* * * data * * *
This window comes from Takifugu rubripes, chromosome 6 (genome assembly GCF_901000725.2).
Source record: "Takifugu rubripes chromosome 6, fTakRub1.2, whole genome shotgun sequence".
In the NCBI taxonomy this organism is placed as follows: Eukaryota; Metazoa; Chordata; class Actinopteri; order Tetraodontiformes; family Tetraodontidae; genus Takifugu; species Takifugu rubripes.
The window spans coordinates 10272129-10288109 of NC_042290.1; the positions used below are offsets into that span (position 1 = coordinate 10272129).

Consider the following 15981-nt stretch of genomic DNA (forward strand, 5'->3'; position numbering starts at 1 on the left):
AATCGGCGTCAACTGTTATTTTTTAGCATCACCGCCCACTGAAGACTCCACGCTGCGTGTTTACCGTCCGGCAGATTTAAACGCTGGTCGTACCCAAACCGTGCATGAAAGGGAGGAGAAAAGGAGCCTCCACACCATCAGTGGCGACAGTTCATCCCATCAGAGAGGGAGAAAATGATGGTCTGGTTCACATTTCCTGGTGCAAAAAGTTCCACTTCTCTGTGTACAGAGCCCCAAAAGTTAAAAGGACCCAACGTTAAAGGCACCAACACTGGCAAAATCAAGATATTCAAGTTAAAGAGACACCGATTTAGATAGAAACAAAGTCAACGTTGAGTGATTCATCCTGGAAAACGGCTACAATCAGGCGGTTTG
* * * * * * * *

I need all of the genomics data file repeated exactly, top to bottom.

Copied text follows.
This window comes from Takifugu rubripes, chromosome 6 (genome assembly GCF_901000725.2).
Source record: "Takifugu rubripes chromosome 6, fTakRub1.2, whole genome shotgun sequence".
In the NCBI taxonomy this organism is placed as follows: Eukaryota; Metazoa; Chordata; class Actinopteri; order Tetraodontiformes; family Tetraodontidae; genus Takifugu; species Takifugu rubripes.
The window spans coordinates 10272129-10288109 of NC_042290.1; the positions used below are offsets into that span (position 1 = coordinate 10272129).

Consider the following 15981-nt stretch of genomic DNA (forward strand, 5'->3'; position numbering starts at 1 on the left):
AATCGGCGTCAACTGTTATTTTTTAGCATCACCGCCCACTGAAGACTCCACGCTGCGTGTTTACCGTCCGGCAGATTTAAACGCTGGTCGTACCCAAACCGTGCATGAAAGGGAGGAGAAAAGGAGCCTCCACACCATCAGTGGCGACAGTTCATCCCATCAGAGAGGGAGAAAATGATGGTCTGGTTCACATTTCCTGGTGCAAAAAGTTCCACTTCTCTGTGTACAGAGCCCCAAAAGTTAAAAGGACCCAACGTTAAAGGCACCAACACTGGCAAAATCAAGATATTCAAGTTAAAGAGACACCGATTTAGATAGAAACAAAGTCAACGTTGAGTGATTCATCCTGGAAAACGGCTACAATCAGGCGGTTTG